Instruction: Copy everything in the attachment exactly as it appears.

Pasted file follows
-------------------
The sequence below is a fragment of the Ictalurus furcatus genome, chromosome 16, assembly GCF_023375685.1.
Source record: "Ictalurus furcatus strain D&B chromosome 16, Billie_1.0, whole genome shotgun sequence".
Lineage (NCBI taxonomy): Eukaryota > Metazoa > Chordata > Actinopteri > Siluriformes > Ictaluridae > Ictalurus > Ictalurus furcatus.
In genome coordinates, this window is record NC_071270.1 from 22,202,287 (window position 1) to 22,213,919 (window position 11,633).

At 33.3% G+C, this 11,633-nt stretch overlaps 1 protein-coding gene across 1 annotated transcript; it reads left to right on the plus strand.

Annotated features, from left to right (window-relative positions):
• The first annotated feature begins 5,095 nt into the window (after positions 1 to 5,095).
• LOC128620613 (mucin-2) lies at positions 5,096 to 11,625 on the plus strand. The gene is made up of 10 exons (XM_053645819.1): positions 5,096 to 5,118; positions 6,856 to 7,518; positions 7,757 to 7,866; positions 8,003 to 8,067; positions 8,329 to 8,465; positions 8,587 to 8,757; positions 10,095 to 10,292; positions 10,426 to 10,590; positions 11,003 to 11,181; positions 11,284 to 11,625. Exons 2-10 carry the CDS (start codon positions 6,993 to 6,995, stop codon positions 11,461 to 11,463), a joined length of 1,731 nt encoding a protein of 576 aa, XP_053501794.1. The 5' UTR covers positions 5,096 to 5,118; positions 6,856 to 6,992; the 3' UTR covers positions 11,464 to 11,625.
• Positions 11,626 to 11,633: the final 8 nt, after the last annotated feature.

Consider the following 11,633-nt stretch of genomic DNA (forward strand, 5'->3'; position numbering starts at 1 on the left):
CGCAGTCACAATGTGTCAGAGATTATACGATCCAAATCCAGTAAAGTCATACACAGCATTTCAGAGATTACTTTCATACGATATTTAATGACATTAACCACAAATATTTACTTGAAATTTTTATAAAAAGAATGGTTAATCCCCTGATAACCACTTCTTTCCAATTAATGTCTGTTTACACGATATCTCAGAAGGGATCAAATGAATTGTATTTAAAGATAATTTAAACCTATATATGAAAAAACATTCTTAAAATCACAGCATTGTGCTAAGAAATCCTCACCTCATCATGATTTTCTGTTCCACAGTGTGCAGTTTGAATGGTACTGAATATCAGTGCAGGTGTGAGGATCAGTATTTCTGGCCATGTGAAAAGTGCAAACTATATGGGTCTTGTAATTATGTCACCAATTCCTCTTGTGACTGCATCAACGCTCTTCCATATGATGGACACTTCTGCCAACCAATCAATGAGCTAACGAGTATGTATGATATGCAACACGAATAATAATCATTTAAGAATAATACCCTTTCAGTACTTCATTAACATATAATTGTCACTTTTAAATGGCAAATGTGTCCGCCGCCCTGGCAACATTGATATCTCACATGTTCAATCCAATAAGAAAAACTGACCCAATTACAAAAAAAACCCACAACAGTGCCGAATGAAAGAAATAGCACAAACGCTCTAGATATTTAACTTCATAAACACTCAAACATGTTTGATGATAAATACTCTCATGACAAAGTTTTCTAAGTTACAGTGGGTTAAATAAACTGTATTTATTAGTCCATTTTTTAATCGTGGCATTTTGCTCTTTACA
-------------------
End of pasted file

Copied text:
The sequence below is a fragment of the Ictalurus furcatus genome, chromosome 16, assembly GCF_023375685.1.
Source record: "Ictalurus furcatus strain D&B chromosome 16, Billie_1.0, whole genome shotgun sequence".
Lineage (NCBI taxonomy): Eukaryota > Metazoa > Chordata > Actinopteri > Siluriformes > Ictaluridae > Ictalurus > Ictalurus furcatus.
In genome coordinates, this window is record NC_071270.1 from 22,202,287 (window position 1) to 22,213,919 (window position 11,633).

At 33.3% G+C, this 11,633-nt stretch overlaps 1 protein-coding gene across 1 annotated transcript; it reads left to right on the plus strand.

Annotated features, from left to right (window-relative positions):
• The first annotated feature begins 5,095 nt into the window (after positions 1 to 5,095).
• LOC128620613 (mucin-2) lies at positions 5,096 to 11,625 on the plus strand. The gene is made up of 10 exons (XM_053645819.1): positions 5,096 to 5,118; positions 6,856 to 7,518; positions 7,757 to 7,866; positions 8,003 to 8,067; positions 8,329 to 8,465; positions 8,587 to 8,757; positions 10,095 to 10,292; positions 10,426 to 10,590; positions 11,003 to 11,181; positions 11,284 to 11,625. Exons 2-10 carry the CDS (start codon positions 6,993 to 6,995, stop codon positions 11,461 to 11,463), a joined length of 1,731 nt encoding a protein of 576 aa, XP_053501794.1. The 5' UTR covers positions 5,096 to 5,118; positions 6,856 to 6,992; the 3' UTR covers positions 11,464 to 11,625.
• Positions 11,626 to 11,633: the final 8 nt, after the last annotated feature.

Consider the following 11,633-nt stretch of genomic DNA (forward strand, 5'->3'; position numbering starts at 1 on the left):
CGCAGTCACAATGTGTCAGAGATTATACGATCCAAATCCAGTAAAGTCATACACAGCATTTCAGAGATTACTTTCATACGATATTTAATGACATTAACCACAAATATTTACTTGAAATTTTTATAAAAAGAATGGTTAATCCCCTGATAACCACTTCTTTCCAATTAATGTCTGTTTACACGATATCTCAGAAGGGATCAAATGAATTGTATTTAAAGATAATTTAAACCTATATATGAAAAAACATTCTTAAAATCACAGCATTGTGCTAAGAAATCCTCACCTCATCATGATTTTCTGTTCCACAGTGTGCAGTTTGAATGGTACTGAATATCAGTGCAGGTGTGAGGATCAGTATTTCTGGCCATGTGAAAAGTGCAAACTATATGGGTCTTGTAATTATGTCACCAATTCCTCTTGTGACTGCATCAACGCTCTTCCATATGATGGACACTTCTGCCAACCAATCAATGAGCTAACGAGTATGTATGATATGCAACACGAATAATAATCATTTAAGAATAATACCCTTTCAGTACTTCATTAACATATAATTGTCACTTTTAAATGGCAAATGTGTCCGCCGCCCTGGCAACATTGATATCTCACATGTTCAATCCAATAAGAAAAACTGACCCAATTACAAAAAAAACCCACAACAGTGCCGAATGAAAGAAATAGCACAAACGCTCTAGATATTTAACTTCATAAACACTCAAACATGTTTGATGATAAATACTCTCATGACAAAGTTTTCTAAGTTACAGTGGGTTAAATAAACTGTATTTATTAGTCCATTTTTTAATCGTGGCATTTTGCTCTTTACA